• C07D239/46Two or more oxygen, sulfur or nitrogen atoms
    • C07D239/60Three or more oxygen or sulfur atoms
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    • C07ORGANIC CHEMISTRY
    • C07DHETEROCYCLIC COMPOUNDS
    • C07D243/00Heterocyclic compounds containing seven-membered rings having two nitrogen atoms as the only ring hetero atoms
    • C07D243/06Heterocyclic compounds containing seven-membered rings having two nitrogen atoms as the only ring hetero atoms having the nitrogen atoms in positions 1,4
    • C07D243/08Heterocyclic compounds containing seven-membered rings having two nitrogen atoms as the only ring hetero atoms having the nitrogen atoms in positions 1,4 not condensed with other rings

Abstract

The invention provides compounds, several of which belong to a class having two or more nonpolar components connected by a polar group and having polar groups on the termini of the compound. The invention also concerns a method of selectively inducing termini differentiation of neoplastic cells and thereby inhibiting proliferation of such cells which comprises contacting the cells under suitable condition with an amount of the compound effect to selectively induce terminal differentiation. Moreover, the invention provides a method of treating a patient having a tumor characterized by proliferation of neoplastic cells which comprises administering to the patient an amount of the compound effective to selectively induce terminal differentiation of such neoplastic cells, thereby inhibiting their proliferation and suppressing oncogenicity. Lastly, the present invention provides a pharmaceutical composition comprising a pharmaceutically acceptable carrier and the compound in an amount effective less than an amount which would cause toxicity in the patient.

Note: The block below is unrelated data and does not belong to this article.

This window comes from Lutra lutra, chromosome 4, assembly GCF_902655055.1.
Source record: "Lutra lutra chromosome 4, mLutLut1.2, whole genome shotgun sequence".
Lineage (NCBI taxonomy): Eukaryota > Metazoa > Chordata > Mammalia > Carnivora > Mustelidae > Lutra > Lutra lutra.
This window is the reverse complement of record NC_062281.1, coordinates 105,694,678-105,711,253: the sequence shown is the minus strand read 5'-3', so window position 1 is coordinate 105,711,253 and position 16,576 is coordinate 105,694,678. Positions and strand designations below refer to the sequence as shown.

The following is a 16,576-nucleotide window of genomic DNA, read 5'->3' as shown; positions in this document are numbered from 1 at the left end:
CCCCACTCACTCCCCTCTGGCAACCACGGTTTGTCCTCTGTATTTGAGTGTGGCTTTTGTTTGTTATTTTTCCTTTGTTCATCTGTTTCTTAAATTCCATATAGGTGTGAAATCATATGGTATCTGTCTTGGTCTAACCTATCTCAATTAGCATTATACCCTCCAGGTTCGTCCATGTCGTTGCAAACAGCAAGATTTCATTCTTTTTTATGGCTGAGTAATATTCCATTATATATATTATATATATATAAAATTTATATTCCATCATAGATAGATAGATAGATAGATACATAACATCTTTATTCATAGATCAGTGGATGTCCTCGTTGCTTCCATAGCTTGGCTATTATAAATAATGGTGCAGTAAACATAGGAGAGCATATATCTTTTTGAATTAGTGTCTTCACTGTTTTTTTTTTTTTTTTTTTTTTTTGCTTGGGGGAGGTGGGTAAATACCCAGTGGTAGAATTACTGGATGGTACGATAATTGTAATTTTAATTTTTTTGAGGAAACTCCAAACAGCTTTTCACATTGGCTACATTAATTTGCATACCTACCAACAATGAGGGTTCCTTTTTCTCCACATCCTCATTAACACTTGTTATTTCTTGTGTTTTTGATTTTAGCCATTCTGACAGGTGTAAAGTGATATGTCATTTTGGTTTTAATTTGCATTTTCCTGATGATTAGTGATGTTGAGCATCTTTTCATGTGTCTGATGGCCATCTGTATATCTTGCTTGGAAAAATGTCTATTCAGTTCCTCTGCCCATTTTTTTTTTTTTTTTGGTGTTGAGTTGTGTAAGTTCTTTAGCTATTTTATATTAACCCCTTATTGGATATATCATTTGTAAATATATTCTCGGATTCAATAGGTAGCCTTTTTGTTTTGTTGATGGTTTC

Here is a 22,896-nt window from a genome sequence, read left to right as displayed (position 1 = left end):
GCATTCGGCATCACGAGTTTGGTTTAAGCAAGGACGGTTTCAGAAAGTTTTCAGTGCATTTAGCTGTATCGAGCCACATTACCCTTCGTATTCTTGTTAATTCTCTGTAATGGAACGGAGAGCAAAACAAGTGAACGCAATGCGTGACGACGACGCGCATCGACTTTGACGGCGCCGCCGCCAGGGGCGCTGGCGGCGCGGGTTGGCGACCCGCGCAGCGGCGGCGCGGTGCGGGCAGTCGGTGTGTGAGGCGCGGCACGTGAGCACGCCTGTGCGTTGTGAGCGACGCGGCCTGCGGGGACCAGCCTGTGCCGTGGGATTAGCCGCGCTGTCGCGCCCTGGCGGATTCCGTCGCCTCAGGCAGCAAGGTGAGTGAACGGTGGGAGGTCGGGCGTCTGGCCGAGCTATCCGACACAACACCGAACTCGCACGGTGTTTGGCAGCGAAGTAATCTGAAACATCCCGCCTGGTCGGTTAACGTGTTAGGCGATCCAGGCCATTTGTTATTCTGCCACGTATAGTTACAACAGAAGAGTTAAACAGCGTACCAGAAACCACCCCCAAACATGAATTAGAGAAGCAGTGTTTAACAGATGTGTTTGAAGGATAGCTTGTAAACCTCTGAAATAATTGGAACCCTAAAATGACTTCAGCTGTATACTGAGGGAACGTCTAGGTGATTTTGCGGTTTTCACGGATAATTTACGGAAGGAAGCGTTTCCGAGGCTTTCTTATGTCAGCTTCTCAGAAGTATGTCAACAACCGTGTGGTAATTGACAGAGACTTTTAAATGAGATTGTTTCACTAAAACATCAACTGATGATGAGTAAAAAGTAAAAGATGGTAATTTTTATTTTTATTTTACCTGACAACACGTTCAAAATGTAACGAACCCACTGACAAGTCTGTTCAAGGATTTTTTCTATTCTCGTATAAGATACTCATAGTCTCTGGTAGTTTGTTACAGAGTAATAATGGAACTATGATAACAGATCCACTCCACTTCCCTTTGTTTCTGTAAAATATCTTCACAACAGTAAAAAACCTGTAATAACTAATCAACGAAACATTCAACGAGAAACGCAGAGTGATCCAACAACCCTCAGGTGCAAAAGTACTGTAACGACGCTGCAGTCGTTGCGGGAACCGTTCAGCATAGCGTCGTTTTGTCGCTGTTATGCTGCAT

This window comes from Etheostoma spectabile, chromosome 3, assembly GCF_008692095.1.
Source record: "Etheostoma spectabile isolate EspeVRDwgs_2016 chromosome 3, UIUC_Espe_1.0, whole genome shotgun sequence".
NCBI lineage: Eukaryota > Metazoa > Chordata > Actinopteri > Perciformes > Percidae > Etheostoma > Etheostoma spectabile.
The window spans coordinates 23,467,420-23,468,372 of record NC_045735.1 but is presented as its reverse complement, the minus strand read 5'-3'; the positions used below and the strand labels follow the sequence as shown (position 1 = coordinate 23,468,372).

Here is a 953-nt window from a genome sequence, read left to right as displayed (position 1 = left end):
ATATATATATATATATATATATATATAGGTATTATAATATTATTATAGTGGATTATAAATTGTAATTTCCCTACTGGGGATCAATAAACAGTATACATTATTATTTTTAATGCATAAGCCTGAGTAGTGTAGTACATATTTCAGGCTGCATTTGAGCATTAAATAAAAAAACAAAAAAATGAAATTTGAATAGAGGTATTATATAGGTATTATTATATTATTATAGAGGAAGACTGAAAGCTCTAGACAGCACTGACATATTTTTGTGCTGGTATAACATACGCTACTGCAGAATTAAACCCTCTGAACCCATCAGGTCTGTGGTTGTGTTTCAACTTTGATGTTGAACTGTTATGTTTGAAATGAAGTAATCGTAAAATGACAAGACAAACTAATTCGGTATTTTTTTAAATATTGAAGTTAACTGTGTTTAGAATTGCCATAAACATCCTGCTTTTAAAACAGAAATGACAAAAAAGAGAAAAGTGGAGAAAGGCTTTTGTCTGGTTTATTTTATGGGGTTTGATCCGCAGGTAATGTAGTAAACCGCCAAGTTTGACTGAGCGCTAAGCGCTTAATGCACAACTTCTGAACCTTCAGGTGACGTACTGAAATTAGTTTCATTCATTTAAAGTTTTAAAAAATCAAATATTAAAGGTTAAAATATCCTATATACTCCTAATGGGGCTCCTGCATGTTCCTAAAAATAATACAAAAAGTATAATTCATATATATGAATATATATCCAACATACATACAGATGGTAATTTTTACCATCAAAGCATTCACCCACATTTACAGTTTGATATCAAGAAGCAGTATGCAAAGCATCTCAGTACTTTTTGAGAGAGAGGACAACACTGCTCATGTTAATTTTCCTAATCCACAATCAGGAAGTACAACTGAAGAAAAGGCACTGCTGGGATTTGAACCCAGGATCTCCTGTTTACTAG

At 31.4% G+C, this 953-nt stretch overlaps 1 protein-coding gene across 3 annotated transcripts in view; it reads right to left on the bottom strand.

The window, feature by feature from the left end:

Description

NOVEL POTENT INDUCERS OF

TERMINAL DIFFERENTIATION AND METHODS OF USE THEREOF

This is a continuation-in-part application of U.S. Serial No. 374,343, filed June 30, 1989, which in turn is a continuation-in-part of application U.S. Serial No.270,963, filed November 14, 1988, the contents of which are hereby incorporated by reference into the present application.

This application also claims the benefit of PCT International Application No. PCT/US89/05203, filed November 14, 1989, under 35 U.S.C. § 119.

Background of the Invention